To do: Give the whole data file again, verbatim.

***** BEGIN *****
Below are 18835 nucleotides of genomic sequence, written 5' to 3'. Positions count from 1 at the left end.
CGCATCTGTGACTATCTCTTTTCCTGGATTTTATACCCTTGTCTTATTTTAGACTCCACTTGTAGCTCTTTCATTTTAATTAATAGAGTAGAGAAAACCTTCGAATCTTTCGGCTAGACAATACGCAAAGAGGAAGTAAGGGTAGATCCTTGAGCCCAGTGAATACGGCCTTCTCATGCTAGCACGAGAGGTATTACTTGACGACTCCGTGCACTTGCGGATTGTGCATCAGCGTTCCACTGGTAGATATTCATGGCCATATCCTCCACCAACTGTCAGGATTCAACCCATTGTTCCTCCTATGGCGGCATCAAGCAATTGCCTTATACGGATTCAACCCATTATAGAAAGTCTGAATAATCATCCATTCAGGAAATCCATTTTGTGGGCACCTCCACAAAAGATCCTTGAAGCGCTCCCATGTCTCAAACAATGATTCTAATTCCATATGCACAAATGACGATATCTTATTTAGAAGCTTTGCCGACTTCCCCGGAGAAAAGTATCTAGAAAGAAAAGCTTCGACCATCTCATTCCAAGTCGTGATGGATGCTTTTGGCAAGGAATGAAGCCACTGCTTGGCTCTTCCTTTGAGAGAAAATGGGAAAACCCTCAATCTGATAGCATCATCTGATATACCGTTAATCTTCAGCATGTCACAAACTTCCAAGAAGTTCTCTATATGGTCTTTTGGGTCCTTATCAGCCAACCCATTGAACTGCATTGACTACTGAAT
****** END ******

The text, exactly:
Below are 18835 nucleotides of genomic sequence, written 5' to 3'. Positions count from 1 at the left end.
CGCATCTGTGACTATCTCTTTTCCTGGATTTTATACCCTTGTCTTATTTTAGACTCCACTTGTAGCTCTTTCATTTTAATTAATAGAGTAGAGAAAACCTTCGAATCTTTCGGCTAGACAATACGCAAAGAGGAAGTAAGGGTAGATCCTTGAGCCCAGTGAATACGGCCTTCTCATGCTAGCACGAGAGGTATTACTTGACGACTCCGTGCACTTGCGGATTGTGCATCAGCGTTCCACTGGTAGATATTCATGGCCATATCCTCCACCAACTGTCAGGATTCAACCCATTGTTCCTCCTATGGCGGCATCAAGCAATTGCCTTATACGGATTCAACCCATTATAGAAAGTCTGAATAATCATCCATTCAGGAAATCCATTTTGTGGGCACCTCCACAAAAGATCCTTGAAGCGCTCCCATGTCTCAAACAATGATTCTAATTCCATATGCACAAATGACGATATCTTATTTAGAAGCTTTGCCGACTTCCCCGGAGAAAAGTATCTAGAAAGAAAAGCTTCGACCATCTCATTCCAAGTCGTGATGGATGCTTTTGGCAAGGAATGAAGCCACTGCTTGGCTCTTCCTTTGAGAGAAAATGGGAAAACCCTCAATCTGATAGCATCATCTGATATACCGTTAATCTTCAGCATGTCACAAACTTCCAAGAAGTTCTCTATATGGTCTTTTGGGTCCTTATCAGCCAACCCATTGAACTGCATTGACTACTGAAT